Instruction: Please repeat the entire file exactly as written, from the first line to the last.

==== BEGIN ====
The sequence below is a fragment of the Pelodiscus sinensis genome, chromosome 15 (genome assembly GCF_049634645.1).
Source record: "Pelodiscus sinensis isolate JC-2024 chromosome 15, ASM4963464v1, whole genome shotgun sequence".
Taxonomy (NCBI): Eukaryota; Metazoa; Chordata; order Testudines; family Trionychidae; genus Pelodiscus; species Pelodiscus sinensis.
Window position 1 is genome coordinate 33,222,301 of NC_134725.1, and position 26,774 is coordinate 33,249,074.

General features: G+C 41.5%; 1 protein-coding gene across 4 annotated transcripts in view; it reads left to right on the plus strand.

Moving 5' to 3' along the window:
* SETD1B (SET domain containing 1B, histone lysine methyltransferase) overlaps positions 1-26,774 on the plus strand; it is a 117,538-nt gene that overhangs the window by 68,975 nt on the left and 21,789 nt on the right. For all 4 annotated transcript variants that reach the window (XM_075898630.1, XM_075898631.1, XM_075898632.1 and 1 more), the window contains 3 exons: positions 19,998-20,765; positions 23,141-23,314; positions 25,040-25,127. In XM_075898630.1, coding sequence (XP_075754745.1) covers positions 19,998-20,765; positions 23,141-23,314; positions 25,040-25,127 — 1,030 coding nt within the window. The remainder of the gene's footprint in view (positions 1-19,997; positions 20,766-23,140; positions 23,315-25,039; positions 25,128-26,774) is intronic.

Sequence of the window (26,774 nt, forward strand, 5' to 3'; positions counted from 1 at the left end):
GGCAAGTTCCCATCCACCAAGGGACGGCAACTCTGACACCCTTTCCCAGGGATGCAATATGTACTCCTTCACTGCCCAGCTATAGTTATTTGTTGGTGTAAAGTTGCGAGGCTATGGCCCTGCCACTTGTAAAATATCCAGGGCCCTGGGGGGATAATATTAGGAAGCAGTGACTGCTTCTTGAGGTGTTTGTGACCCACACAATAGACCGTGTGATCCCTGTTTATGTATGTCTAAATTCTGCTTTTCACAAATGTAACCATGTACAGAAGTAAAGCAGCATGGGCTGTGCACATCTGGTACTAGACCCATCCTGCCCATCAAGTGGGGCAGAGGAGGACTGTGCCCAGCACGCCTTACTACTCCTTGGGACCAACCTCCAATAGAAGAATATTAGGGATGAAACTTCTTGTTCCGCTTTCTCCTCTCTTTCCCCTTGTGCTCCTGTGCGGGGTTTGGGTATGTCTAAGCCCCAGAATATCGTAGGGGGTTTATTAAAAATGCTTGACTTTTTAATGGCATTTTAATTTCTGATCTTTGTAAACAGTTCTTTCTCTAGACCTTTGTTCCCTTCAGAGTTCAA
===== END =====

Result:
The sequence below is a fragment of the Pelodiscus sinensis genome, chromosome 15 (genome assembly GCF_049634645.1).
Source record: "Pelodiscus sinensis isolate JC-2024 chromosome 15, ASM4963464v1, whole genome shotgun sequence".
Taxonomy (NCBI): Eukaryota; Metazoa; Chordata; order Testudines; family Trionychidae; genus Pelodiscus; species Pelodiscus sinensis.
Window position 1 is genome coordinate 33,222,301 of NC_134725.1, and position 26,774 is coordinate 33,249,074.

General features: G+C 41.5%; 1 protein-coding gene across 4 annotated transcripts in view; it reads left to right on the plus strand.

Moving 5' to 3' along the window:
* SETD1B (SET domain containing 1B, histone lysine methyltransferase) overlaps positions 1-26,774 on the plus strand; it is a 117,538-nt gene that overhangs the window by 68,975 nt on the left and 21,789 nt on the right. For all 4 annotated transcript variants that reach the window (XM_075898630.1, XM_075898631.1, XM_075898632.1 and 1 more), the window contains 3 exons: positions 19,998-20,765; positions 23,141-23,314; positions 25,040-25,127. In XM_075898630.1, coding sequence (XP_075754745.1) covers positions 19,998-20,765; positions 23,141-23,314; positions 25,040-25,127 — 1,030 coding nt within the window. The remainder of the gene's footprint in view (positions 1-19,997; positions 20,766-23,140; positions 23,315-25,039; positions 25,128-26,774) is intronic.

Sequence of the window (26,774 nt, forward strand, 5' to 3'; positions counted from 1 at the left end):
GGCAAGTTCCCATCCACCAAGGGACGGCAACTCTGACACCCTTTCCCAGGGATGCAATATGTACTCCTTCACTGCCCAGCTATAGTTATTTGTTGGTGTAAAGTTGCGAGGCTATGGCCCTGCCACTTGTAAAATATCCAGGGCCCTGGGGGGATAATATTAGGAAGCAGTGACTGCTTCTTGAGGTGTTTGTGACCCACACAATAGACCGTGTGATCCCTGTTTATGTATGTCTAAATTCTGCTTTTCACAAATGTAACCATGTACAGAAGTAAAGCAGCATGGGCTGTGCACATCTGGTACTAGACCCATCCTGCCCATCAAGTGGGGCAGAGGAGGACTGTGCCCAGCACGCCTTACTACTCCTTGGGACCAACCTCCAATAGAAGAATATTAGGGATGAAACTTCTTGTTCCGCTTTCTCCTCTCTTTCCCCTTGTGCTCCTGTGCGGGGTTTGGGTATGTCTAAGCCCCAGAATATCGTAGGGGGTTTATTAAAAATGCTTGACTTTTTAATGGCATTTTAATTTCTGATCTTTGTAAACAGTTCTTTCTCTAGACCTTTGTTCCCTTCAGAGTTCAA